Friday, October 23, 2015

Back Birding

Two weeks had passed since my last pure birding trip. The fortnight was consumed by lots of bird ringing during a settled spell of weather. Not quite “making hay” but very similar. With this morning’s weather in a more ambivalent grey and undecided mood I decided to take a rest from ringing to devote the morning to bird watching. 

Fluke Hall was first stop. Looking west from the sea wall the shore was jam-packed with Pink-footed Geese yet to leave their overnight roost on the flat sands. It was turned 8am but in the grey morning of late October the geese were yet to head off for a daytime feed. In parties of dozens and then many hundreds they lifted off from the sands as most of them travelled just a few hundred yards to fields south of Fluke Hall and yet more fields close to Ridge Farm.

Within half an hour the sands were clear of geese apart from a few hundred stragglers. It’s hard to describe the spectacle and noise of 8-10,000 Pink-footed Geese, and equally hard to visualise the experience so here’s a video of what is now a daily occurrence at Pilling. 



There wasn’t much doing in the woodland, hedgerows or immediately below the sea wall. In the hedgerow I found 6 Greenfinch and 4 or 5 very active and perhaps newly arrived Blackbirds, and in the field beyond 4 Stock Dove mixed with 40+ Woodpigeon. On the shore was a single Meadow Pipit and in the woodland the highlight was the customary Nuthatch and a single Goldcrest.

It was time for a look at Glasson Dock and Conder Green. A circuit of the yacht basin via the coastal and canal paths produced 15 Tufted Duck, 16 Coot, 4 Cormorant, 1 Grey Heron and the resident family of Mute Swans. Close to the bowling green I found a couple of Blackbirds, 3 Redwing, 15 Goldfinch, 4 Long-tailed Tit and 2 Reed Bunting. 

Glasson Dock

I was looking along the River Lune towards Conder Green, where Redshanks, Lapwings and herons littered the now outgoing tide when distant activity spurred me to look closer. It was a Marsh Harrier leaving the river marshes and gaining height as it flew south. It was distant and in very poor light so a “record shot” of what appears to be a “cream top”. 

Marsh Harrier

Late October is indeed rather late to see a migrant Marsh Harrier although the species now winters in the North West of England.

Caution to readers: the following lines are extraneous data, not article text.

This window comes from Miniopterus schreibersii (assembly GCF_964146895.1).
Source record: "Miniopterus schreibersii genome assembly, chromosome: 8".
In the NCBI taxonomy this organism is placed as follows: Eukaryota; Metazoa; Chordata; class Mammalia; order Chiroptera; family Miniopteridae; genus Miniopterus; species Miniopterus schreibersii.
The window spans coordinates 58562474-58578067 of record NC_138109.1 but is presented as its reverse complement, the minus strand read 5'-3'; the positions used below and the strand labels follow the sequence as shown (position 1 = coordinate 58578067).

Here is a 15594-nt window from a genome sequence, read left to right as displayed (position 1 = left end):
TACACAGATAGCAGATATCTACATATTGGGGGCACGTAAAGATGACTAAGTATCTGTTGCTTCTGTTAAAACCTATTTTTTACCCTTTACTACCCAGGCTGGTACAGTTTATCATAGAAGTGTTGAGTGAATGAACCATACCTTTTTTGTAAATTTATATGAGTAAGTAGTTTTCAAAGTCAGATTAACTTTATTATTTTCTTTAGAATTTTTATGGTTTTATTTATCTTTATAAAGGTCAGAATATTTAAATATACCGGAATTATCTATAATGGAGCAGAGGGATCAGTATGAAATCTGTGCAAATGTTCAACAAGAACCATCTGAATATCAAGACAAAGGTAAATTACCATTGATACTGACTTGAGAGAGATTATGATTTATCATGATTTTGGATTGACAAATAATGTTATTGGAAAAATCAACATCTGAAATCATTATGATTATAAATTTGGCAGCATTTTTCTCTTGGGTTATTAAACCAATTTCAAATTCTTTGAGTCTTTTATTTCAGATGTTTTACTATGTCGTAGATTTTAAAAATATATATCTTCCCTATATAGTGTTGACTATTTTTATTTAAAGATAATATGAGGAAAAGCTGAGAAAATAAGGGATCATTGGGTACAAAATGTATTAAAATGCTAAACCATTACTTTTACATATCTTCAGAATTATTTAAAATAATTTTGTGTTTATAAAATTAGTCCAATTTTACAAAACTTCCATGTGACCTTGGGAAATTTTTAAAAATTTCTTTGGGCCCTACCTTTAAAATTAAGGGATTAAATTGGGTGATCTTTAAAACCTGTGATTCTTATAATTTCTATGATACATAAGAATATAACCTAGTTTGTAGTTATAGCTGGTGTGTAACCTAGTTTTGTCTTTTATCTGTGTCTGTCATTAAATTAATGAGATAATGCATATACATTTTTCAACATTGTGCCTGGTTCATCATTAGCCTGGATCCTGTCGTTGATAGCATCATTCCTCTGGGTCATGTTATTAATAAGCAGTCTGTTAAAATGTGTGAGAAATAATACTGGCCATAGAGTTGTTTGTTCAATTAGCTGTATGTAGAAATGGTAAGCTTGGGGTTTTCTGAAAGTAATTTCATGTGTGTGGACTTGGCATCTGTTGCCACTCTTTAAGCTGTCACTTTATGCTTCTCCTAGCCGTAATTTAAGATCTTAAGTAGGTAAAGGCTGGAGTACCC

Conder Green gave up several species, most notably singles of Ruff, Common Sandpiper, Green Sandpiper and Spotted Redshank. Amongst 80 + Common Redshank were 12 Black-tailed Godwits, the latter one a species I really enjoy watching when they turn up here. 

Black-tailed Godwit

From the roadside lay-by I mopped up the morning with 80+ Teal, 2 Snipe, 3 Goosander, 2 Little Egret, 6 Curlew and 2 Pied Wagtails. 

Goosander

A very enjoyable and productive morning. And see what the weekend brings by logging into Another Bird Blog very soon.

Linking today to I'd Rather b Birdin and Eileen's Saturday Blog.


15 comments:

Jo said...

Hi Phil, it's been NINE months since our last pure birding trip! Thanks for sharing these images. I love the Black-tailed Godwit. I spotted one briefly as it visited the mine area in Tanzania. Have a great birding weekend. Jo

Andrew Fulton said...

I've just had a wonderful two weeks off work doing nothing than watching wildlife... Red Deer rutting at Tatton Park and a lovely white Grey Squirrel in my local woodlands...

Linda said...

So beautiful, Phil! Every time you share your photos I am never disappointed! :)

Tabib said...

Wow! amazing video, 10KPink-Footed Geese

Breathtaking said...

Wow! Thank you for sharing the vídeo, what a thrilling and amazing spectacle.

eileeninmd said...

Hello Phil, it is always neat to see the large flocks of geese. Wonderful video. I also love the pretty Godwit. Cool sighting of the Marsh Harrier! Great outing and pretty scenery. Thank you for linking up and sharing your post. Have a happy weekend!

EG CameraGirl said...

Lucky you to see these lovely birds. Birding seems to be very slow in my neck of the woods this year. I have no idea where all the birds are!

Kate said...

Birding trips must be fun; your photos are beautiful.

Sallie (FullTime-Life) said...

Wonderful video and stills. We saw maybe half that many snow geese during fall migration one year ... In New Mexico, just an amazing experience. We spent a week and I'd love to be somewhere like you are where you could see that every day all season. Other birds are great too.... I like the goosanders especially.

sandyland said...

That bench is making me envious

David Gascoigne said...

When you walk beneath the geese be sure to wear a wide-brimmed hat!

Anni said...

I am speechless!!! All those pink footed geese. Oh my goodness, oh my goodness!!!!!!!

Neat findings...as always Phil.

Those Goosanders look so very similar to our Mergansers.

Marie C said...

A riotous gaggle of geese! I've never seen so many at once! How wonderful it must have been. I bet the sound was deafening!

Small City Scenes said...

Great shots. We have Northern Harrier here. Very neat Raptor to watch.
MB

Anni said...

ps...Phil, no from the link you posted in my comments today, I'm not in the photo. :-)

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